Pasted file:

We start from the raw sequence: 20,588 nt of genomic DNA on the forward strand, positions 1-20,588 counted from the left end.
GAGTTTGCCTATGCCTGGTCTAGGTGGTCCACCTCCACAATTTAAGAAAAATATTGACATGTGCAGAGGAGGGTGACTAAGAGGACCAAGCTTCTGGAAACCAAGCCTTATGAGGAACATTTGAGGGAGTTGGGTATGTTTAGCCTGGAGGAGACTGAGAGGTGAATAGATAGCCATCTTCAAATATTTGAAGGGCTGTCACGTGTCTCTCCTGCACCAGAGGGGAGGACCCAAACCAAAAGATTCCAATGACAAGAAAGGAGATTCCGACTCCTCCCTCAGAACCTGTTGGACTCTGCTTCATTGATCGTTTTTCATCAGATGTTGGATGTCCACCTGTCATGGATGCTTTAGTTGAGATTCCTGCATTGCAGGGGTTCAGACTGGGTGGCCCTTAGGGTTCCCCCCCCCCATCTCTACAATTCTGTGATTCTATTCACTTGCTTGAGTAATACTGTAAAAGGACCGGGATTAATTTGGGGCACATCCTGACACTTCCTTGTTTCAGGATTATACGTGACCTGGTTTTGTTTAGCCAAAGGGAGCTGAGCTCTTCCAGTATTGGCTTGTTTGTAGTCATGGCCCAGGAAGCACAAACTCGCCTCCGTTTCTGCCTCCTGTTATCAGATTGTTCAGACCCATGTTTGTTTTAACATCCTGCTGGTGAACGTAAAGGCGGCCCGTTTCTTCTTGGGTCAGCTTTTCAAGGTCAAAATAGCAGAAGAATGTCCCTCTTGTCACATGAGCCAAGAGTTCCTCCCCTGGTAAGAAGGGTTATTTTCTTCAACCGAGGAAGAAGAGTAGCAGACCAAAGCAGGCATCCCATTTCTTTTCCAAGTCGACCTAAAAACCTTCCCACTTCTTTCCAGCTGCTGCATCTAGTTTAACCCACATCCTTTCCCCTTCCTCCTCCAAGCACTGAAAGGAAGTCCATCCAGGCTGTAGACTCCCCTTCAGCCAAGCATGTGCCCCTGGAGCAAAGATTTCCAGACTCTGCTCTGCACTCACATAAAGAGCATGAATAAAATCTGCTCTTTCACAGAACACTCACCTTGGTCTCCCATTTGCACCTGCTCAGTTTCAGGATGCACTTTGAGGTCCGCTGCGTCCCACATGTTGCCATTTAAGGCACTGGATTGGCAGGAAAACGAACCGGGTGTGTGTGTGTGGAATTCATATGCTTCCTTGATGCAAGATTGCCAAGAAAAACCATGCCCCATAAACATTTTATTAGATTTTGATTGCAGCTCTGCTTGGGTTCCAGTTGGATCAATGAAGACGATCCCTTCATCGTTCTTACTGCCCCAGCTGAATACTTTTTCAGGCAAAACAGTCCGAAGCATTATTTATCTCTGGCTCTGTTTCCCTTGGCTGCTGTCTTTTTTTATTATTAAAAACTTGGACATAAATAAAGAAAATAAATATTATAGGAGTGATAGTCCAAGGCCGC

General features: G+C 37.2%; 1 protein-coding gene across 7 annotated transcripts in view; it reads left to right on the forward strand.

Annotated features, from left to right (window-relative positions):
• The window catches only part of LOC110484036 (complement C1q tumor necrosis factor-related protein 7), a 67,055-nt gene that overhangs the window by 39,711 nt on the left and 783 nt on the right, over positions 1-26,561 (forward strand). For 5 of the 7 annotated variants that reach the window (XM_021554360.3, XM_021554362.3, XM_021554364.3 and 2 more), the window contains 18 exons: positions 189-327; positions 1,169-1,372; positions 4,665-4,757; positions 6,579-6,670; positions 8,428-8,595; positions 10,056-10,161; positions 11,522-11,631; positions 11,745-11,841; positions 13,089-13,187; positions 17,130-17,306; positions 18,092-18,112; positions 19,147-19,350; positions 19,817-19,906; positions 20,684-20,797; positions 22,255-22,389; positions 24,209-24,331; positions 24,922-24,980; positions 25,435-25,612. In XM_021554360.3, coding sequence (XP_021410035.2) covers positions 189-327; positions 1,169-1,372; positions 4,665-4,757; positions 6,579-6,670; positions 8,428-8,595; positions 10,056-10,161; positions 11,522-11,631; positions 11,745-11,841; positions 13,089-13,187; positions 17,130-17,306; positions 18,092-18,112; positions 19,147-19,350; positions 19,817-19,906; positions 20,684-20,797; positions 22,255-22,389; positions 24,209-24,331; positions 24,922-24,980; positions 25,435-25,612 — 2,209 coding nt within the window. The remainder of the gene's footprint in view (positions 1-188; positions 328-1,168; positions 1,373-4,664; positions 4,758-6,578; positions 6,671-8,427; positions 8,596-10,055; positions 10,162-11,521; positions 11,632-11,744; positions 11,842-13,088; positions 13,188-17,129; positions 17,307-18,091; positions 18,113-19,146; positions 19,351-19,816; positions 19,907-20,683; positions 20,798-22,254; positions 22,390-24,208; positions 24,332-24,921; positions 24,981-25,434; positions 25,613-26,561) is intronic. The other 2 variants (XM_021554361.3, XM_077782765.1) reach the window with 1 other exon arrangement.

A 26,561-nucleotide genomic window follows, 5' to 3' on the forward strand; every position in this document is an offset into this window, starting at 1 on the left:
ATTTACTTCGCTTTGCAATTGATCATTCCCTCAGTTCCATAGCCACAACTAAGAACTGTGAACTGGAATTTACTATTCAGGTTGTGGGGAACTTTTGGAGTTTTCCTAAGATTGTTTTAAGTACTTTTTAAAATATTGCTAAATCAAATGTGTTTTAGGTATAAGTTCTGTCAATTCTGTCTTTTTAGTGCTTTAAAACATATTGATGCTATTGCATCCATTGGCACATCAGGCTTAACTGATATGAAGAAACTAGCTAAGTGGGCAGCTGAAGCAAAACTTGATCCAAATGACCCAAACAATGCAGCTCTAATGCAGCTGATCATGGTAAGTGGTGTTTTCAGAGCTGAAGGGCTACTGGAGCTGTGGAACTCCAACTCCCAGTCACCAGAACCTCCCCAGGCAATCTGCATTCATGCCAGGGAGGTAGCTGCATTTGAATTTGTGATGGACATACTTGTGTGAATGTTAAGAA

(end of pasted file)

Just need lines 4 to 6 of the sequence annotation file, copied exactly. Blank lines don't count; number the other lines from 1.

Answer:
Annotated features, from left to right (window-relative positions):
• The window catches only part of LOC110484036 (complement C1q tumor necrosis factor-related protein 7), a 67,055-nt gene that overhangs the window by 39,711 nt on the left and 783 nt on the right, over positions 1-26,561 (forward strand). For 5 of the 7 annotated variants that reach the window (XM_021554360.3, XM_021554362.3, XM_021554364.3 and 2 more), the window contains 18 exons: positions 189-327; positions 1,169-1,372; positions 4,665-4,757; positions 6,579-6,670; positions 8,428-8,595; positions 10,056-10,161; positions 11,522-11,631; positions 11,745-11,841; positions 13,089-13,187; positions 17,130-17,306; positions 18,092-18,112; positions 19,147-19,350; positions 19,817-19,906; positions 20,684-20,797; positions 22,255-22,389; positions 24,209-24,331; positions 24,922-24,980; positions 25,435-25,612. In XM_021554360.3, coding sequence (XP_021410035.2) covers positions 189-327; positions 1,169-1,372; positions 4,665-4,757; positions 6,579-6,670; positions 8,428-8,595; positions 10,056-10,161; positions 11,522-11,631; positions 11,745-11,841; positions 13,089-13,187; positions 17,130-17,306; positions 18,092-18,112; positions 19,147-19,350; positions 19,817-19,906; positions 20,684-20,797; positions 22,255-22,389; positions 24,209-24,331; positions 24,922-24,980; positions 25,435-25,612 — 2,209 coding nt within the window. The remainder of the gene's footprint in view (positions 1-188; positions 328-1,168; positions 1,373-4,664; positions 4,758-6,578; positions 6,671-8,427; positions 8,596-10,055; positions 10,162-11,521; positions 11,632-11,744; positions 11,842-13,088; positions 13,188-17,129; positions 17,307-18,091; positions 18,113-19,146; positions 19,351-19,816; positions 19,907-20,683; positions 20,798-22,254; positions 22,390-24,208; positions 24,332-24,921; positions 24,981-25,434; positions 25,613-26,561) is intronic. The other 2 variants (XM_021554361.3, XM_077782765.1) reach the window with 1 other exon arrangement.

A 26,561-nucleotide genomic window follows, 5' to 3' on the forward strand; every position in this document is an offset into this window, starting at 1 on the left: